The American newspaper The New York Times published an obituary dedicated to a member of PIR Center Executive Board, colonel general Evgeny Petrovich Maslin:
“General Maslin was different. An engineer who had taken over as head of Russia’s nuclear arsenal just months after the Soviet Union collapsed, he was among the few who embraced the American offer — and he then lobbied his colleagues to go along.
“He was not like others who were saying, ‘Why should we cooperate with Americans?’” said Vladimir Orlov, the director of the PIR Center, a Moscow think tank where General Maslin went to work after retiring in 1997. “He said, ‘We need it for our own security, not to please Americans but to guarantee the security of the nuclear arsenal around the country.’”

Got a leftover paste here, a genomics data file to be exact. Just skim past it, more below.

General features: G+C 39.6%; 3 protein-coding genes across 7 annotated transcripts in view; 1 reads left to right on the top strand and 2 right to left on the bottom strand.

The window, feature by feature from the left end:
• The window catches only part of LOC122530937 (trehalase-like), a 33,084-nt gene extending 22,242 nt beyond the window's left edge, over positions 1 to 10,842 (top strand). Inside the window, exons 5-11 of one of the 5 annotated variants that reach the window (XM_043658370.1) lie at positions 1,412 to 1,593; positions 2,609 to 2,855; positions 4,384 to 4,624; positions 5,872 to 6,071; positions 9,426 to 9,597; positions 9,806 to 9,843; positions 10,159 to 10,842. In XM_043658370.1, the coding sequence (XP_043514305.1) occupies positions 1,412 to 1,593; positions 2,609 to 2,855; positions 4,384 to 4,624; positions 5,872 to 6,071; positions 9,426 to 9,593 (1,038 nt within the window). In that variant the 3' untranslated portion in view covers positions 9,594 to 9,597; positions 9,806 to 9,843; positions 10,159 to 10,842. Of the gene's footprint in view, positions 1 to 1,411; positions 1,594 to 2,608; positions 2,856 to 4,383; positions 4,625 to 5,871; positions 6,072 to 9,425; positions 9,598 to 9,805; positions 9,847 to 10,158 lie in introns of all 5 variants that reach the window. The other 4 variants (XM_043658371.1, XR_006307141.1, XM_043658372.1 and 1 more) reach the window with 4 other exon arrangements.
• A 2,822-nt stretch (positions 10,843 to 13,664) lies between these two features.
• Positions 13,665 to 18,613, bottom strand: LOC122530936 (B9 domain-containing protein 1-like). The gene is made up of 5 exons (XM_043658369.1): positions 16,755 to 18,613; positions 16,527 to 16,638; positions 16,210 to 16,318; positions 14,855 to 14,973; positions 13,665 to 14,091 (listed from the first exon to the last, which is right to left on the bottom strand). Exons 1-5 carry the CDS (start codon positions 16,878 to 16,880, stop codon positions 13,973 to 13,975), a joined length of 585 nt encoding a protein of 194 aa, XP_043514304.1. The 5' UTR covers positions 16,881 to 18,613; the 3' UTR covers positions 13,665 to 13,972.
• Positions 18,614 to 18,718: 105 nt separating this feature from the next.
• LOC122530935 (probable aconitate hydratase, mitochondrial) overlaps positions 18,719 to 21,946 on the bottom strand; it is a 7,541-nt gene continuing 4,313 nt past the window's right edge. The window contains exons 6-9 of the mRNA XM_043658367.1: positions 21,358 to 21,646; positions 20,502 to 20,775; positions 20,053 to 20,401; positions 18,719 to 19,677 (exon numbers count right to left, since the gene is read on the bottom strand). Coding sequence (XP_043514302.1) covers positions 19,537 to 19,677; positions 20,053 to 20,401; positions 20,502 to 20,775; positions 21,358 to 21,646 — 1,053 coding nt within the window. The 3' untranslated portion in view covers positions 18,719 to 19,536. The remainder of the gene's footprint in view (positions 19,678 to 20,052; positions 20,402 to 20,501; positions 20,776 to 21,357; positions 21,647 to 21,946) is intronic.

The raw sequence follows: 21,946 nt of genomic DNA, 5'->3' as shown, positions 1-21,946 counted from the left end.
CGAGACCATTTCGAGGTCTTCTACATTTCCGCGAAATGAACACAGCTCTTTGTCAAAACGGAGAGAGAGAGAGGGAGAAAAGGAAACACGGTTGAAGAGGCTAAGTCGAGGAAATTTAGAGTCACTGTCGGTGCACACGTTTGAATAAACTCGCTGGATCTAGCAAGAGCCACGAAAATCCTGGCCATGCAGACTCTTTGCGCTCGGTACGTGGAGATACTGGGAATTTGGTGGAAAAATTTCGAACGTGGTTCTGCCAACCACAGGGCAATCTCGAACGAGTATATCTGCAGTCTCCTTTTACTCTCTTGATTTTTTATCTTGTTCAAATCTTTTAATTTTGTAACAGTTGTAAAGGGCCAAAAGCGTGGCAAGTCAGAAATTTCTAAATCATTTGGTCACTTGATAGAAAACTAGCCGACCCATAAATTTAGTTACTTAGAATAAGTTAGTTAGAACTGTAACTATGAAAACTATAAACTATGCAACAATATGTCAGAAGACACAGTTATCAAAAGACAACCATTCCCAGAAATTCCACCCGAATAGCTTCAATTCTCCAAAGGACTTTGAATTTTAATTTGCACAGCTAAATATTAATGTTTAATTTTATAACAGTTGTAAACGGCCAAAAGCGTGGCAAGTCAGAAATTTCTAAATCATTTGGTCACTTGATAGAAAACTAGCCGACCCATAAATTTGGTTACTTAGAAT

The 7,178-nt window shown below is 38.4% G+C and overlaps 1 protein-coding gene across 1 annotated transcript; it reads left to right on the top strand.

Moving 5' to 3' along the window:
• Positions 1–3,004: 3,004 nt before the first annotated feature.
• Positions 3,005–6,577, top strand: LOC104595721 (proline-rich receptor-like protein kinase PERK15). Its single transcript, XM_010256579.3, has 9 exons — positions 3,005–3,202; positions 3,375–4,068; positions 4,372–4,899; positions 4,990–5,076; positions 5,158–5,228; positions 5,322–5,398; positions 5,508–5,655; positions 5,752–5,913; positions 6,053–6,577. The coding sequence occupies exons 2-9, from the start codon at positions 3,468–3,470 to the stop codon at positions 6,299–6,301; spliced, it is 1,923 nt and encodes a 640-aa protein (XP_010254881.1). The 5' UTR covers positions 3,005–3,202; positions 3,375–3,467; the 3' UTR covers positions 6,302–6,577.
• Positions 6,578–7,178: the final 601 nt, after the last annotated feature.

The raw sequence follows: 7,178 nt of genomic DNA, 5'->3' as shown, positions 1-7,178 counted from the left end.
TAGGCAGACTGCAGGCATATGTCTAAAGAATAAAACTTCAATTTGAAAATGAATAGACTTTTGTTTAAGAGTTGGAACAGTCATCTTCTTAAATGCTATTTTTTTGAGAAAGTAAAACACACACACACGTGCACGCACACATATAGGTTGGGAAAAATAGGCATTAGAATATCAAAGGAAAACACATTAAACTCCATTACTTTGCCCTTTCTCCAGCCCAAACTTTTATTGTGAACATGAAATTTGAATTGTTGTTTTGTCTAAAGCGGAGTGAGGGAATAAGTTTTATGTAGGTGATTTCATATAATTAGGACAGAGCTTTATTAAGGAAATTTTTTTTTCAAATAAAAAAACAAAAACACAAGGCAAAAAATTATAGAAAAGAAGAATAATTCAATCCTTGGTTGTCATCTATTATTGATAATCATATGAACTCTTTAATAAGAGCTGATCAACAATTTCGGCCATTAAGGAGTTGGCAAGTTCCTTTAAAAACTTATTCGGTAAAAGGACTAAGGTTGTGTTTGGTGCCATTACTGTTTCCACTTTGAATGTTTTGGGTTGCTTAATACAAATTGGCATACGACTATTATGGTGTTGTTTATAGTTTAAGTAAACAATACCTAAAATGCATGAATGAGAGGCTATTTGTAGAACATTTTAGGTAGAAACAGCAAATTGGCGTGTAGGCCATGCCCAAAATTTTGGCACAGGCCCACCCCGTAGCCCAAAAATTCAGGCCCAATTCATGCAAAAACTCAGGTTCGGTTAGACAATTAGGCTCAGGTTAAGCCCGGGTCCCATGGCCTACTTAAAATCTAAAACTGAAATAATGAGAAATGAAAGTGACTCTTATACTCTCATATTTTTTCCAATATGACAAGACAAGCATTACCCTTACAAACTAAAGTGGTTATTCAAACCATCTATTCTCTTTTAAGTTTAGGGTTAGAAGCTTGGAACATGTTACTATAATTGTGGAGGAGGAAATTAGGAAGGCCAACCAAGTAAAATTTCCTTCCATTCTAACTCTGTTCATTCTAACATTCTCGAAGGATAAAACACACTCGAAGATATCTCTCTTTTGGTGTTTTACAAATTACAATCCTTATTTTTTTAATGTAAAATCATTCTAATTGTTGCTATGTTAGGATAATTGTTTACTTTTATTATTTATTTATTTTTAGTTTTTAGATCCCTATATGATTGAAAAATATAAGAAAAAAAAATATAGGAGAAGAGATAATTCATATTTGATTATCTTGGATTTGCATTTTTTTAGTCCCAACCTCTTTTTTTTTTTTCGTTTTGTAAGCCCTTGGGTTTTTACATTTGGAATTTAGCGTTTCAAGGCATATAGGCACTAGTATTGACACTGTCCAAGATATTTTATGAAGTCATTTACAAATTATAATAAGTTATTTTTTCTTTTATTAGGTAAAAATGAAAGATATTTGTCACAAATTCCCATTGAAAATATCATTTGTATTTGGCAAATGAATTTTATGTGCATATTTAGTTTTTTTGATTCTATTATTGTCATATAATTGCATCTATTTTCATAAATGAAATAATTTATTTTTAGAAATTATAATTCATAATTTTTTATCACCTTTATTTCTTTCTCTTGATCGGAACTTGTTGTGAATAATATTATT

General Maslin was, to look at him, every bit the Russian general, as if pulled from central casting. Broad-shouldered, barrel-chested and bushy-browed, his uniform bedecked with rows of shiny medals, he loved nothing more than belting out patriotic songs at the end of a long meal” (Clay Risen).